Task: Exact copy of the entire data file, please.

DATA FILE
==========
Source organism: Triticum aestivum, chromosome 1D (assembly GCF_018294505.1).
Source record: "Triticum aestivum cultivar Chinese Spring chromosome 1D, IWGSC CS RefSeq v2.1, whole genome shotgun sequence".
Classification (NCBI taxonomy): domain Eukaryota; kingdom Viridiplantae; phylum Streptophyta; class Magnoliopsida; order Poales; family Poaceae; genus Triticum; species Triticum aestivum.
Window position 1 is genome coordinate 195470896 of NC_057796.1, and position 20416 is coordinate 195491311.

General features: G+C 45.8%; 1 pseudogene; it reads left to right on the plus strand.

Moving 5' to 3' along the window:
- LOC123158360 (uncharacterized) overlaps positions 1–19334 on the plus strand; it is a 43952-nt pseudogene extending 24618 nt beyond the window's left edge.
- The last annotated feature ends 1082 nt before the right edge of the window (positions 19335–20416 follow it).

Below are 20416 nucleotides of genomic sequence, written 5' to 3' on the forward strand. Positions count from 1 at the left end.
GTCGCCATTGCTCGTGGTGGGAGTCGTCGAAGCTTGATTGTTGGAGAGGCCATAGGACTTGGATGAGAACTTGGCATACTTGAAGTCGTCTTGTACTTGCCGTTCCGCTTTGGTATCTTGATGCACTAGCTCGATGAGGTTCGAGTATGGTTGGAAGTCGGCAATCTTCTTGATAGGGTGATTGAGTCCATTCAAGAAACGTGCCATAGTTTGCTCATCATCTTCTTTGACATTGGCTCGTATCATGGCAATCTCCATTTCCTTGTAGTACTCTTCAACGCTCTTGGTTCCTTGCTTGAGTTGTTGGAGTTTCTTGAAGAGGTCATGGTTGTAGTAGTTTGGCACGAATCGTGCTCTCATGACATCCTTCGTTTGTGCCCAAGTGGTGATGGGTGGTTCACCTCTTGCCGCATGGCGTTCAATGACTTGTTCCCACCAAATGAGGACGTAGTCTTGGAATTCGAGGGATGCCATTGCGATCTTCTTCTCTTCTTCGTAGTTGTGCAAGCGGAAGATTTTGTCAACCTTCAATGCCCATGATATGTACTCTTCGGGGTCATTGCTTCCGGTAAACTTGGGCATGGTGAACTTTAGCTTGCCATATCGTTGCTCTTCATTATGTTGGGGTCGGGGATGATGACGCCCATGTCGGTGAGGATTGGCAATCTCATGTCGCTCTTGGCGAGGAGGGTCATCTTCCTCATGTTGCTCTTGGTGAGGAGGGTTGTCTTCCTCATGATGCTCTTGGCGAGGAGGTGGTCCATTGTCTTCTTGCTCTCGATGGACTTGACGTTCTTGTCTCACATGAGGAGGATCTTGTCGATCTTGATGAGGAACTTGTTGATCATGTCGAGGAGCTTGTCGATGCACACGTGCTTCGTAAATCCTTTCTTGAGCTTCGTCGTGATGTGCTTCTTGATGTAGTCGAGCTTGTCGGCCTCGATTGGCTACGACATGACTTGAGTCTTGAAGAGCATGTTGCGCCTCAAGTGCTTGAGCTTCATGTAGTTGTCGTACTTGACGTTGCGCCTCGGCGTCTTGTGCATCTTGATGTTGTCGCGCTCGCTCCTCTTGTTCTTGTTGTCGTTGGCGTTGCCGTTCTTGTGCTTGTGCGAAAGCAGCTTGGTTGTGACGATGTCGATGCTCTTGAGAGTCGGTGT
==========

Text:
Source organism: Triticum aestivum, chromosome 1D (assembly GCF_018294505.1).
Source record: "Triticum aestivum cultivar Chinese Spring chromosome 1D, IWGSC CS RefSeq v2.1, whole genome shotgun sequence".
Classification (NCBI taxonomy): domain Eukaryota; kingdom Viridiplantae; phylum Streptophyta; class Magnoliopsida; order Poales; family Poaceae; genus Triticum; species Triticum aestivum.
Window position 1 is genome coordinate 195470896 of NC_057796.1, and position 20416 is coordinate 195491311.

General features: G+C 45.8%; 1 pseudogene; it reads left to right on the plus strand.

Moving 5' to 3' along the window:
- LOC123158360 (uncharacterized) overlaps positions 1–19334 on the plus strand; it is a 43952-nt pseudogene extending 24618 nt beyond the window's left edge.
- The last annotated feature ends 1082 nt before the right edge of the window (positions 19335–20416 follow it).

Below are 20416 nucleotides of genomic sequence, written 5' to 3' on the forward strand. Positions count from 1 at the left end.
GTCGCCATTGCTCGTGGTGGGAGTCGTCGAAGCTTGATTGTTGGAGAGGCCATAGGACTTGGATGAGAACTTGGCATACTTGAAGTCGTCTTGTACTTGCCGTTCCGCTTTGGTATCTTGATGCACTAGCTCGATGAGGTTCGAGTATGGTTGGAAGTCGGCAATCTTCTTGATAGGGTGATTGAGTCCATTCAAGAAACGTGCCATAGTTTGCTCATCATCTTCTTTGACATTGGCTCGTATCATGGCAATCTCCATTTCCTTGTAGTACTCTTCAACGCTCTTGGTTCCTTGCTTGAGTTGTTGGAGTTTCTTGAAGAGGTCATGGTTGTAGTAGTTTGGCACGAATCGTGCTCTCATGACATCCTTCGTTTGTGCCCAAGTGGTGATGGGTGGTTCACCTCTTGCCGCATGGCGTTCAATGACTTGTTCCCACCAAATGAGGACGTAGTCTTGGAATTCGAGGGATGCCATTGCGATCTTCTTCTCTTCTTCGTAGTTGTGCAAGCGGAAGATTTTGTCAACCTTCAATGCCCATGATATGTACTCTTCGGGGTCATTGCTTCCGGTAAACTTGGGCATGGTGAACTTTAGCTTGCCATATCGTTGCTCTTCATTATGTTGGGGTCGGGGATGATGACGCCCATGTCGGTGAGGATTGGCAATCTCATGTCGCTCTTGGCGAGGAGGGTCATCTTCCTCATGTTGCTCTTGGTGAGGAGGGTTGTCTTCCTCATGATGCTCTTGGCGAGGAGGTGGTCCATTGTCTTCTTGCTCTCGATGGACTTGACGTTCTTGTCTCACATGAGGAGGATCTTGTCGATCTTGATGAGGAACTTGTTGATCATGTCGAGGAGCTTGTCGATGCACACGTGCTTCGTAAATCCTTTCTTGAGCTTCGTCGTGATGTGCTTCTTGATGTAGTCGAGCTTGTCGGCCTCGATTGGCTACGACATGACTTGAGTCTTGAAGAGCATGTTGCGCCTCAAGTGCTTGAGCTTCATGTAGTTGTCGTACTTGACGTTGCGCCTCGGCGTCTTGTGCATCTTGATGTTGTCGCGCTCGCTCCTCTTGTTCTTGTTGTCGTTGGCGTTGCCGTTCTTGTGCTTGTGCGAAAGCAGCTTGGTTGTGACGATGTCGATGCTCTTGAGAGTCGGTGT